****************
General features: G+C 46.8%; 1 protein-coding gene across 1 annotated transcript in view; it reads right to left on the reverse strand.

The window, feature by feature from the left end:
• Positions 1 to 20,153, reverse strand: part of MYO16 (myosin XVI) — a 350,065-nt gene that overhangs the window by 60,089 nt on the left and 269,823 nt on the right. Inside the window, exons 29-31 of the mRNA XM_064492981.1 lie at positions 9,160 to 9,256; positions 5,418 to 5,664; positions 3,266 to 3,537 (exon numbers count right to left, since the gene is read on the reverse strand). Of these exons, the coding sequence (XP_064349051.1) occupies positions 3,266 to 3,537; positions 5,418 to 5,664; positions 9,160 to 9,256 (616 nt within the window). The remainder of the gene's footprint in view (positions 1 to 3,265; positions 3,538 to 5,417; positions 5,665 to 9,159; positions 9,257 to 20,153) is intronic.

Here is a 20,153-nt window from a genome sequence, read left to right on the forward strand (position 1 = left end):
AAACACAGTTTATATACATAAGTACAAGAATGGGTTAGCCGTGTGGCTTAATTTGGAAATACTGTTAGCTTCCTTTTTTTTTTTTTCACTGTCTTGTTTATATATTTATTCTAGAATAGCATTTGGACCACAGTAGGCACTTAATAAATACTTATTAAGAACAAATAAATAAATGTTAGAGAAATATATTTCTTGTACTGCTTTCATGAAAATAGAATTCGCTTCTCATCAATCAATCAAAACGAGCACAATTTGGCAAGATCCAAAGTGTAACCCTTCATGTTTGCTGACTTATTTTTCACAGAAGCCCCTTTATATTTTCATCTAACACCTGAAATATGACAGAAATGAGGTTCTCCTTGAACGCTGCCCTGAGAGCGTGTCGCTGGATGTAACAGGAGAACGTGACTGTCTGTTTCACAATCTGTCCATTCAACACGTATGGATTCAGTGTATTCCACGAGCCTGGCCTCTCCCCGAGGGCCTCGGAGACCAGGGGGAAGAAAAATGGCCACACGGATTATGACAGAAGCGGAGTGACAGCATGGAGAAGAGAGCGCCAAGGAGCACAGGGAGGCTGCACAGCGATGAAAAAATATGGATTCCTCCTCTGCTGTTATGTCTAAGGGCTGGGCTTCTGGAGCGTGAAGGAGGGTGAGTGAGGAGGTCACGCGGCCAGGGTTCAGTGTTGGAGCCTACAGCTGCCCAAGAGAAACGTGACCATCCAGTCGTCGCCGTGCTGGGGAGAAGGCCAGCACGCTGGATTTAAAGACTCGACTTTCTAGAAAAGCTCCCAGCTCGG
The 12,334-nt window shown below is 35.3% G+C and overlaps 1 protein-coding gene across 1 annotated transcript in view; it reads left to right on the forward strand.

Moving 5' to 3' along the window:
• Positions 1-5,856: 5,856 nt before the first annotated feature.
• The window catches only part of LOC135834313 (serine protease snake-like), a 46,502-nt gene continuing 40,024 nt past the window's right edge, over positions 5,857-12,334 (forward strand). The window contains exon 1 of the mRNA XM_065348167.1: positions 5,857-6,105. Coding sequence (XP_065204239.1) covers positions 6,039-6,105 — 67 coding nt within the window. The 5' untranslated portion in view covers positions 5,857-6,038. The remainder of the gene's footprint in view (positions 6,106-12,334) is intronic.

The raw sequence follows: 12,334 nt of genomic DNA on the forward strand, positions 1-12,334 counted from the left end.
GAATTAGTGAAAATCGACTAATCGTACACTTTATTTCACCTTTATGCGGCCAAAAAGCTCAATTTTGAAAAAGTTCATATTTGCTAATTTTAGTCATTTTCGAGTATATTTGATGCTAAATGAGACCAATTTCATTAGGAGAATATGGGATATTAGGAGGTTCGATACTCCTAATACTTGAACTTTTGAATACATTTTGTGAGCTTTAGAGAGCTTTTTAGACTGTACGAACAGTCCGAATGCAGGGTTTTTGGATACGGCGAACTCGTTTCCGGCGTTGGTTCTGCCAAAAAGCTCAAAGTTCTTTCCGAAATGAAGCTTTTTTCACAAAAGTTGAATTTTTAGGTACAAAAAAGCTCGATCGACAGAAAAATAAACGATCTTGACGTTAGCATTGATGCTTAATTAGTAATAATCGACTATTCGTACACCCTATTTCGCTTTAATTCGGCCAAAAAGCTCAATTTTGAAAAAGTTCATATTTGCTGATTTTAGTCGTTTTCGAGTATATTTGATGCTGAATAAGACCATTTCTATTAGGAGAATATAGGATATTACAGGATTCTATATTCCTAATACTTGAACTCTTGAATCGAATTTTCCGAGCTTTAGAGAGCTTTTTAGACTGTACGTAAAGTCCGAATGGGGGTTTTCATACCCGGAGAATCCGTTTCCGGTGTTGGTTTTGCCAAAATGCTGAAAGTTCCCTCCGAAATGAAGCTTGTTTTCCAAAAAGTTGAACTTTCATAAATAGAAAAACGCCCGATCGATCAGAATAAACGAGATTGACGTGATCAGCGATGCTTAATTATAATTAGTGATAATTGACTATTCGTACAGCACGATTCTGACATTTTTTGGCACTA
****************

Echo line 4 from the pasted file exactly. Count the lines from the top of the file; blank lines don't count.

Here is a 20,153-nt window from a genome sequence, read left to right on the forward strand (position 1 = left end):